The movie wound up being OK in the theaters. Trying to balance the universes of the film and the cartoon proved much more difficult than once thought. Although, I, a die-hard Ghostbusters buff, LOVED the flick, it was more of a toss-up. Released on June 16, 1989, the movie made $215.4 million worldwide against a budget of $30-40 million, which is tremendous, but not as massive financially as Hollywood initially thought. The main reason given was because of the monster success of Tim Burton’s Batman released the following week on June 23.

However, Bobby Brown’s involvement in the soundtrack, which was pushed by producer Peter Afterman, made for some magic in pop culture during the Summer of 1989.

“On Our Own” was released as a single on June 22, 1989, and the song took off. Written by L.A. Reid, Babyface, and Daryl Simmons, New Jack swing was in full effect, as Brown seamlessly switched between hip-hop and vocalizing. The beat was catchy, the hook was tremendous, and the vibe was positive.

Lyrically, the song was so upbeat. The purpose of the track was to showcase how if you want to achieve success, you must work hard and grind it out. It starts and ends with YOU. The song plays to the movie, as the Ghostbusters had to overcome the negative slime traveling underneath the streets of New York City and defeat Vigo the Carpathian with help from the Statue of Liberty and positively charged slime. They did it on their own with hard work and determination.

The talent of Bobby Brown made this song work. It felt, as a listener, he was giving this song his ALL. Every ounce of passion went into the track, and it shows. It was immensely performed. It helped the Ghostbusters 2 Soundtrack reach Gold.

You think it stops at the song? Just peep at this music video.

The star power in the music video alone was wild. Moranis, who played Louis Tully, made an appearance, as well as model Iman, Victoria Jackson, the Ramones, Doug E. Fresh, Jane Curtin, and Malcolm Forbes from Forbes Magazine were interspersed throughout, but the two big ones that shocked me was future President and real estate mogul Donald Trump, who was outside Trump Tower in Manhattan, and CHRISTOPHER REEVE, in the middle of a bike ride.

Also, every major building and area in Manhattan were on display. The Ritz Carlton Hotel, Times Square, the Empire State Building, the World Trade Center Twin Towers, and others on display, showing clips from the movie and Brown and his backup dancers. For 1989, this was a very innovative video.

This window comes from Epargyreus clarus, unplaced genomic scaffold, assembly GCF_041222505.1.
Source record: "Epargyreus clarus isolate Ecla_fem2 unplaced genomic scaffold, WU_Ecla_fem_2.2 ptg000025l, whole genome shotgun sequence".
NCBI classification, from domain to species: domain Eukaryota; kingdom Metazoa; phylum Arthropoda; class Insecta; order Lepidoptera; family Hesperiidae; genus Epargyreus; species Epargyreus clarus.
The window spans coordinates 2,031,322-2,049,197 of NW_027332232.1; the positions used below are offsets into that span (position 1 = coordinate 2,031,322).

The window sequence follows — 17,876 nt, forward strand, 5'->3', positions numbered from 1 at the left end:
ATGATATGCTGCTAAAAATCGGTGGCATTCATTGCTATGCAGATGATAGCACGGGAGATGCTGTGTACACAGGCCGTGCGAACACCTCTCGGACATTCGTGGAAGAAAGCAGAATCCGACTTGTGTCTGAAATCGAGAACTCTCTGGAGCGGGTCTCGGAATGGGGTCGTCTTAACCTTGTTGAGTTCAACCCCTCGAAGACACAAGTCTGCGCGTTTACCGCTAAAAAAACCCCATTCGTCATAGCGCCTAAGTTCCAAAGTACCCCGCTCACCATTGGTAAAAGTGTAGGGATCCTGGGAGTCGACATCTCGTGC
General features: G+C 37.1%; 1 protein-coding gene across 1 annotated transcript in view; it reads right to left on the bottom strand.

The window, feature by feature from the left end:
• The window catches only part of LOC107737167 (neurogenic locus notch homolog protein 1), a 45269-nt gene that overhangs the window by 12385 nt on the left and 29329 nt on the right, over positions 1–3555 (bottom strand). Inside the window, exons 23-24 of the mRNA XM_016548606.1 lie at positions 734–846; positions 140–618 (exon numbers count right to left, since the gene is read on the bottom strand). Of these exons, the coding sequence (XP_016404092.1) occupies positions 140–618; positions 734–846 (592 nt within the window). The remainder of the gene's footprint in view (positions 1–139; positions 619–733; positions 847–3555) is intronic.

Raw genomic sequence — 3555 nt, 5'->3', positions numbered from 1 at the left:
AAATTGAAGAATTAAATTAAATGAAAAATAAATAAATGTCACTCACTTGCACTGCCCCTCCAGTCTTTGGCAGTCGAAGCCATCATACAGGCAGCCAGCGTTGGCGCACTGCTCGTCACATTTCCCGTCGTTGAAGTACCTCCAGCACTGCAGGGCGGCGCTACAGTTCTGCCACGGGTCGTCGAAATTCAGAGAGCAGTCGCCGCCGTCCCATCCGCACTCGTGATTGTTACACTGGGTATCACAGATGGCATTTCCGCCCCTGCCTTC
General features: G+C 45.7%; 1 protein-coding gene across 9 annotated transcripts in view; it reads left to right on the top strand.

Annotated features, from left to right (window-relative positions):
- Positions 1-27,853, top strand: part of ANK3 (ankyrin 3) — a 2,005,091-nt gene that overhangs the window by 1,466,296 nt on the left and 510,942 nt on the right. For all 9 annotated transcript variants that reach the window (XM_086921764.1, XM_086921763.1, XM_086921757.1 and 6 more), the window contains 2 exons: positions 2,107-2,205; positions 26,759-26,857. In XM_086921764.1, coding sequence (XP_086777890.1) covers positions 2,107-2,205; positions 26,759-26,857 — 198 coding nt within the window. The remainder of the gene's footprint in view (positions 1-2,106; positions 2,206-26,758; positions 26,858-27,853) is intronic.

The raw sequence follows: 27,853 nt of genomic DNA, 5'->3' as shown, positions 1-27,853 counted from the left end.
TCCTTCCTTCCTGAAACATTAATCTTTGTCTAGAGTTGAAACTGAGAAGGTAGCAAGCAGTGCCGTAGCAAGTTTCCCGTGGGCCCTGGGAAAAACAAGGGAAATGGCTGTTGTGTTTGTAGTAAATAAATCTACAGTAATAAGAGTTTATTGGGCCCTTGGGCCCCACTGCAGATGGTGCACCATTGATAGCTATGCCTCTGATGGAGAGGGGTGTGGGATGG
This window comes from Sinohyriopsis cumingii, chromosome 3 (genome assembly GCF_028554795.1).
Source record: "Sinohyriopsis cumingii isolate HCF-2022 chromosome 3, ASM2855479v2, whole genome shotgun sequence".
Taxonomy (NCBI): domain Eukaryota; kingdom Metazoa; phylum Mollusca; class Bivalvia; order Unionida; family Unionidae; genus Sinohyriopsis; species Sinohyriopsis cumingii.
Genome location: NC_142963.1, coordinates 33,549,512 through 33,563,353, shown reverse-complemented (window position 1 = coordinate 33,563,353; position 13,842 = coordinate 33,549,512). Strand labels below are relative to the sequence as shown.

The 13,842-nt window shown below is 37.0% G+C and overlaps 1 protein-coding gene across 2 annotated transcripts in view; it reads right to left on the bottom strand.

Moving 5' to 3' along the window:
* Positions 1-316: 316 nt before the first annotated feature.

For me, this was vintage, cutting edge New York at its finest.

Unbelievably, the song made it to number 2 on the Billboard Hot 100 charts in July and August 1989. What two songs were better than “On Our Own” to be #1 for four weeks?

“Batdance” by Prince and “Right Here Waiting” by Richard Marx. WHAT??

SPEAKING OF MOVIE THEMES! With all due respect to Prince, “Batdance”, in my opinion, couldn’t hold a candle to “On Our Own”. That song was all flash and not a lot of sizzle, in my opinion. I just had to go back and compare tracks. “Batdance” does not hold up as well as “On Our Own” does. But the success of the music video translated to the top of the charts, so I cannot hate on that. Prince was a showman, no doubt about it. Batman beat Ghostbusters all Summer long. It happens sometimes.

BUT RICHARD MARX?? “Right Here Waiting” is a decent song, but #1 worthy? “On Our Own” was an upbeat, positive track, while “Right Here Waiting” was depressing, as it was about holding on hope for love gone past. With all due respect to Richard Marx fans, my stomach turned knowing that this song was as high as it was. Good grief.

Richard Marx fans, please direct all your hate to me on Twitter @BankieBruce.

Looking back in hindsight, this song might have been snubbed as a #1 song. If Batman didn’t revolutionize the film industry in 1989, and Ghostbusters 2 was the major Summer hit, “On Our Own” would’ve been on top of the charts. Instead, the song settled for #2. And #2 is still fantastic.

Seeing where music has gone in the modern era, I’m not sure if there will be many songs from massively successful film franchises that will reach those heights in entertainment again; the last being “Shallow” from A Star is Born.

“On Our Own” was a song that should not have gotten as high as it did. But Bobby Brown absolutely smashed it and made it an amazing track.

People forget the strength of his power in the late 1980s. He was seemingly through the ringer professionally and personally, with heartbreak, addiction, and loss. But he’s still around, creating reality television shows and still performing with New Edition, most recently on New Year’s Eve 2022. It’s a testament to his drive and talents.

Ghostbusters 2 and Bobby Brown. What a combination. I just know that if a collaboration like this happens again, I’ll be ready for it.

Maybe to the sequel to Ghostbusters: Afterlife? A guy can hope.

  • bankie